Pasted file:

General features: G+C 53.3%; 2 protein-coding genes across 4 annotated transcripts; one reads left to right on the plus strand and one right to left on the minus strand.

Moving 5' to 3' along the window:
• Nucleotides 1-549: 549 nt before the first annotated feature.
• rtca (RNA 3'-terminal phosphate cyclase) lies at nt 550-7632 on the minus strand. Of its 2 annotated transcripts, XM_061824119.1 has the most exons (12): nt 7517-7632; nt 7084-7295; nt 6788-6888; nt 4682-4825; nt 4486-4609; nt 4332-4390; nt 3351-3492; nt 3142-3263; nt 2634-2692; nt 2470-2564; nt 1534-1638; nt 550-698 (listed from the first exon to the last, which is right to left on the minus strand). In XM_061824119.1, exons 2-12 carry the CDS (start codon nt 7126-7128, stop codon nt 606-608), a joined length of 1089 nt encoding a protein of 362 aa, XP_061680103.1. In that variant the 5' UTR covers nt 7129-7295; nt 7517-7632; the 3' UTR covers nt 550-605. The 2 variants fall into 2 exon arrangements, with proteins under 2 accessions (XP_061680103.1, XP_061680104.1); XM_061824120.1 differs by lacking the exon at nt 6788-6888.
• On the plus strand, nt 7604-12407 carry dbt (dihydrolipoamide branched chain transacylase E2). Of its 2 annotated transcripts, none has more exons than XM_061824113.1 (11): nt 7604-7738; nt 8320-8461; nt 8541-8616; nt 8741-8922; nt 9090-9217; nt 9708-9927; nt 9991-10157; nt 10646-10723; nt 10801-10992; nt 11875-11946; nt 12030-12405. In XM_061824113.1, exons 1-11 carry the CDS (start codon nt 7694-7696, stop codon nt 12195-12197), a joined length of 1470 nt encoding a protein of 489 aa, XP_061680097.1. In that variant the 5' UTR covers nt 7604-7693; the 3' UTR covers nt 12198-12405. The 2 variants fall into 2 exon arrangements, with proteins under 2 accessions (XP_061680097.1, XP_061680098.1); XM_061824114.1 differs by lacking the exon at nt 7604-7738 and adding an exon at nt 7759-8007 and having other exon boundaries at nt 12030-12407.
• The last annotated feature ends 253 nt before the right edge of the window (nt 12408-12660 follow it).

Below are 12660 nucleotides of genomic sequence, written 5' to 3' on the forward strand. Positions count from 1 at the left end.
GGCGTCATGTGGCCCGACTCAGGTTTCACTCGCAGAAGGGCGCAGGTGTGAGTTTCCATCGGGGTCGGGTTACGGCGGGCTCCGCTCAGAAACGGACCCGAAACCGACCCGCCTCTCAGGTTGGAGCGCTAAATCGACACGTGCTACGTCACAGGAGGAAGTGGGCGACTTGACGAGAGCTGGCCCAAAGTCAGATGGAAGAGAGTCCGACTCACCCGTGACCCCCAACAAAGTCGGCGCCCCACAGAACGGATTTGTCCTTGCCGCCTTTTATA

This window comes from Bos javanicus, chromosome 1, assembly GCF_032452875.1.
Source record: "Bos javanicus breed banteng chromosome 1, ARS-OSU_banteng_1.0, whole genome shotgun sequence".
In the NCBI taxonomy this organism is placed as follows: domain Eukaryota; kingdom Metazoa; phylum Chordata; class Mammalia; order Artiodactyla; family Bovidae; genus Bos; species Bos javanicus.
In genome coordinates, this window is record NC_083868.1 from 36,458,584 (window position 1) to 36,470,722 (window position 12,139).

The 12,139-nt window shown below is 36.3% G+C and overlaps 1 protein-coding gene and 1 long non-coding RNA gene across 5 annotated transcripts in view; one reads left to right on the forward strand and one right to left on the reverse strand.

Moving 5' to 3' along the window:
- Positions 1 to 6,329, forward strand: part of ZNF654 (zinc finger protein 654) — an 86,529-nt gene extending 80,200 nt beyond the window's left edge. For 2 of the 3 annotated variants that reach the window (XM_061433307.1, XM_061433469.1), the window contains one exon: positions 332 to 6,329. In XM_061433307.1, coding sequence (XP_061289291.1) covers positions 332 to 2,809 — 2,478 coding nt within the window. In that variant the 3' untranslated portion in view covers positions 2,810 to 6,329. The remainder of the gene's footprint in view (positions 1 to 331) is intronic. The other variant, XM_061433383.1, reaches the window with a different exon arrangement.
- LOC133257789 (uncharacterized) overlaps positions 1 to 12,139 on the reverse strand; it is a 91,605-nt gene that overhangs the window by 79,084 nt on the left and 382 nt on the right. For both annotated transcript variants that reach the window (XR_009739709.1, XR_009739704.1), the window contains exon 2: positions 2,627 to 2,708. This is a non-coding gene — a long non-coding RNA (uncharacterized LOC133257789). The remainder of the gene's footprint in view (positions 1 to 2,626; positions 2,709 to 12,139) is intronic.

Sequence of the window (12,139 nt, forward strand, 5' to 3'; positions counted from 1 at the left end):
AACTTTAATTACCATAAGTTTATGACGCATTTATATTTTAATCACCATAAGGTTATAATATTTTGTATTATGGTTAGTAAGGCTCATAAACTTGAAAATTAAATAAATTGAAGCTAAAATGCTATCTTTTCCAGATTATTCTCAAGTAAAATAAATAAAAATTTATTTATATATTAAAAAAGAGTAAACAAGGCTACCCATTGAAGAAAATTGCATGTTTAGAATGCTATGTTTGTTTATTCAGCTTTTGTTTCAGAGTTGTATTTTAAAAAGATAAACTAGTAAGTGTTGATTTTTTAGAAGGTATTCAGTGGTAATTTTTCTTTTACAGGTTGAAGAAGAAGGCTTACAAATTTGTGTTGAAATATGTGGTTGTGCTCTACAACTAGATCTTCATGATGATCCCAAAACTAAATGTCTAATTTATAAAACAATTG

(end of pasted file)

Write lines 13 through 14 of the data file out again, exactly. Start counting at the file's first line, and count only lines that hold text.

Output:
The 12,139-nt window shown below is 36.3% G+C and overlaps 1 protein-coding gene and 1 long non-coding RNA gene across 5 annotated transcripts in view; one reads left to right on the forward strand and one right to left on the reverse strand.

Moving 5' to 3' along the window: